The one work that I view as by far the best one by any artist so far in this competition is the drawing that Kymia did with the little girl eating the carrot. It is an accomplished drawing that looks much better in the flesh than any television image could ever render. It deservedly brought Kymia the victory in this episode. I am very happy that Phillips de Pury & Company will be able to sell this work at auction and that the proceeds will go to Studio in the School, a charity that does invaluable work with children and art.As always I am sad to see any contestant being eliminated. It clearly must have been tough for the judges to make their choice. I felt the Sucklord was genuinely much more concerned about not letting down the junior artist whose work had been assigned to him, than about what the judges might say of his work. His not wanting to disappoint his junior artist partner did not prevent him from producing a work that also had a close brush with elimination. His impassioned and collegial plea to the judges on behalf of Tewz did, luckily for the Sucklord, little to prevent the latter from being eliminated from the competition.

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An Alternate Universe

Bill loved that Kymia's exhibit brought viewers to a new world.

I remember last year questioning why rock stars receive standing ovations. Athletes, ballet dancers, and actors, too, but where is the applause for artists? Now I know this might sound hypocritical coming from a guy who told Sucklord that Mr. Brainwash after a lobotomy would have made more compelling street art, but I really do mean it. I could never withstand the pressure cooker these artists subjected themselves to by participating on Work of Art, and I commend each of them on their bravery.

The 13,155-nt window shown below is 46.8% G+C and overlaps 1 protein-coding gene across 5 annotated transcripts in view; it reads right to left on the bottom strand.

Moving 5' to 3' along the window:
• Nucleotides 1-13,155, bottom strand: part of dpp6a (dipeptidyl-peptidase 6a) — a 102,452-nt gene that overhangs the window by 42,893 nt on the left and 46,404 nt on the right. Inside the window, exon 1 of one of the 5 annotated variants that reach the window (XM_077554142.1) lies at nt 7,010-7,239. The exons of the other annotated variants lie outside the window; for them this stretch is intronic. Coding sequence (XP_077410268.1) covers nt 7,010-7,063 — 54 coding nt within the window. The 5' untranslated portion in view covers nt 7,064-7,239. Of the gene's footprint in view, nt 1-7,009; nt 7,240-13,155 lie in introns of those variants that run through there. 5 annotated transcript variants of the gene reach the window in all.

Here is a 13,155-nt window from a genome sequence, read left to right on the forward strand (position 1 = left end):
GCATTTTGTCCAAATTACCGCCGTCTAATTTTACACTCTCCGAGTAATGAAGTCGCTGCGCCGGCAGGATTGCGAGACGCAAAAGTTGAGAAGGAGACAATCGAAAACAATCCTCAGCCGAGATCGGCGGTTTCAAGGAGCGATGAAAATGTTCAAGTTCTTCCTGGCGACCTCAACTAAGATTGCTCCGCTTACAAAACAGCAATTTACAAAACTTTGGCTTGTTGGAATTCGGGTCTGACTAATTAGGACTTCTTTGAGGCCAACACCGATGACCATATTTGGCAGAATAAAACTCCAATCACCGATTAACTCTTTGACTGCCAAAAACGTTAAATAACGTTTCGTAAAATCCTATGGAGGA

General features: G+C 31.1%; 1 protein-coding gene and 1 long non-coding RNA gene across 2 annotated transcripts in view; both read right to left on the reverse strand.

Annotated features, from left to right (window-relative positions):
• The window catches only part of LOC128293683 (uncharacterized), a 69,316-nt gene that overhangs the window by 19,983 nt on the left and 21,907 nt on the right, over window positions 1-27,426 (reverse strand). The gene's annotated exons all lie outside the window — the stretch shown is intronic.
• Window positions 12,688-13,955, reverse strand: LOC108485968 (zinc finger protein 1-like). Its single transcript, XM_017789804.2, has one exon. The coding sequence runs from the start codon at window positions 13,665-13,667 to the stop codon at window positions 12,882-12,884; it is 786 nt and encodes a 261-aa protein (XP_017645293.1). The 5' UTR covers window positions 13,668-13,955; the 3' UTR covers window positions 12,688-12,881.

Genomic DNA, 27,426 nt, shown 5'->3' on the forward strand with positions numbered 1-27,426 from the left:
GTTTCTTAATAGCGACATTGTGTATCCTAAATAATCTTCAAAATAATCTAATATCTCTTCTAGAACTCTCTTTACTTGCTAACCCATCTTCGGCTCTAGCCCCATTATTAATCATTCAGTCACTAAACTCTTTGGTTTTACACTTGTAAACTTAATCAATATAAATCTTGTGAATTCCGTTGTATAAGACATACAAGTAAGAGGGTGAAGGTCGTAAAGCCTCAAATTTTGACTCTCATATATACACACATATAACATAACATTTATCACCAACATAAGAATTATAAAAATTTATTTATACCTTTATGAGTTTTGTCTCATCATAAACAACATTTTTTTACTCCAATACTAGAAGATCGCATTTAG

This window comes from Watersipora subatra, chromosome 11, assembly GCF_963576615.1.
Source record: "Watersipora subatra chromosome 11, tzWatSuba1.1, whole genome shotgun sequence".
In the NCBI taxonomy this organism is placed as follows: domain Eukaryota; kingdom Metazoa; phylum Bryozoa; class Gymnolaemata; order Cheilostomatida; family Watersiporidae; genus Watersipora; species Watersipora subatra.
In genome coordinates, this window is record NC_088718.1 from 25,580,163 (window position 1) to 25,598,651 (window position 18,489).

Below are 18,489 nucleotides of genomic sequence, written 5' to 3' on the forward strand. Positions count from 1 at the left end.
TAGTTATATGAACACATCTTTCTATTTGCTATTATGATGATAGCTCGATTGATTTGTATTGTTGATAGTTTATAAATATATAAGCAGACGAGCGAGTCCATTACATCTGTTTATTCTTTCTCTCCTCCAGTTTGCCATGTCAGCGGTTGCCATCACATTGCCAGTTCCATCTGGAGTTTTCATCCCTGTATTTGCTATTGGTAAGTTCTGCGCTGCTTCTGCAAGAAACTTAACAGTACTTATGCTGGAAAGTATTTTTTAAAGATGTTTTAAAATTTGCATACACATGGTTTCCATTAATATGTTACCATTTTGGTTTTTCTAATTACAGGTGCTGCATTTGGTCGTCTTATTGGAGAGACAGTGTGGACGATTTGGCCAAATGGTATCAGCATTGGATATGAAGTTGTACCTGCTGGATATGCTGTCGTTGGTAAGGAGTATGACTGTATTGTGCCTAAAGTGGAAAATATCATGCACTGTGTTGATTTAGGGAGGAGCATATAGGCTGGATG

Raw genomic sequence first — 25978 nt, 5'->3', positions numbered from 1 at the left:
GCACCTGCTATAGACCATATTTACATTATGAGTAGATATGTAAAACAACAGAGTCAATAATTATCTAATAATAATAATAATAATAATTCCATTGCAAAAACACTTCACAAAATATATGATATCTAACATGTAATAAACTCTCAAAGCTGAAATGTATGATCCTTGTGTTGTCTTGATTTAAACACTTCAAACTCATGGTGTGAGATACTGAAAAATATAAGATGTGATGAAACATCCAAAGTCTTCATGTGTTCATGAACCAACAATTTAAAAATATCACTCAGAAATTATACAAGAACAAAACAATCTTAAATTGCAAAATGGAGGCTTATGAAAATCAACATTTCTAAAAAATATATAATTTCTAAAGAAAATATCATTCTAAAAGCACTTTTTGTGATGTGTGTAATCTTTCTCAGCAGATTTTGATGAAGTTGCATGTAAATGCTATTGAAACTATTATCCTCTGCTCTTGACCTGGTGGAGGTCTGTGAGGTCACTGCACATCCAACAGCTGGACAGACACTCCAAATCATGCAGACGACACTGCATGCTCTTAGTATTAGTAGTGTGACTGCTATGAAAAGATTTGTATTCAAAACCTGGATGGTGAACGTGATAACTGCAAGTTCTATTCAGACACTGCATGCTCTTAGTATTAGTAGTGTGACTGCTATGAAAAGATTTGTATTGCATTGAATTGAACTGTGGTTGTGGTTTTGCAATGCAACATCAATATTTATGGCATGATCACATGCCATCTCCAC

I told Young during the finale crits that his installation reminded me how we all live three lives: our public life, our private life, and our secret life. His projected biography interweaving Korean family traditions with his first generation experience as a proud gay man was about as all American as it gets. Seeing him pay tribute to his late father echoed a famous quote from Ayn Rand about our mortality when she said, "It's not I who shall die, but the world which will end." Now that I think about it, the same sentiment probably applies to reality TV competitions. In Young's case, he mined his father's death for all the material he could get, and it rang out as personal, political, and (like Kymia's show) semi-mythological. It's a tough tightrope to tread on the path to universal appeal and the abyss of the generic is a bottomless pit. 

Sara hinted at some of her personal struggles with the mattress full of hypodermic needles of which KAWS remarked, "It kind of makes bedbugs seem inviting." She also constructed a barrier of handwritten fears hung on a makeshift clothesline blocking your entrance into her show, a limbo stick of self-doubt every gallery viewer was forced to overcome. I had hoped Sara would embrace her mesmerizing approach to watercolors, which garnered so much attention during the season from her very first gallery show of the woman being slow-roasted to the sellout challenge where her portraits did gangbusters. In my head I envisioned Sarah painting massive canvases highlighting her signature style. 

When Kymia followed that impulse for her finale show, look at the results. Wow! Aliens, twins, ancient Egyptians -- Kymia created a whole alternate universe with its own unknowable history. I urge everyone to go check out her exhibition in person when it opens at The Brooklyn Museum. How cool that her work will be hanging in the same building as Eva Hesse and Alice Neel.

As for Season 3? We will have to see if our Work of Art worked for Bravo. Otherwise I hope we might be remembered as the Arrested Development of reality TV. I'll miss you guys!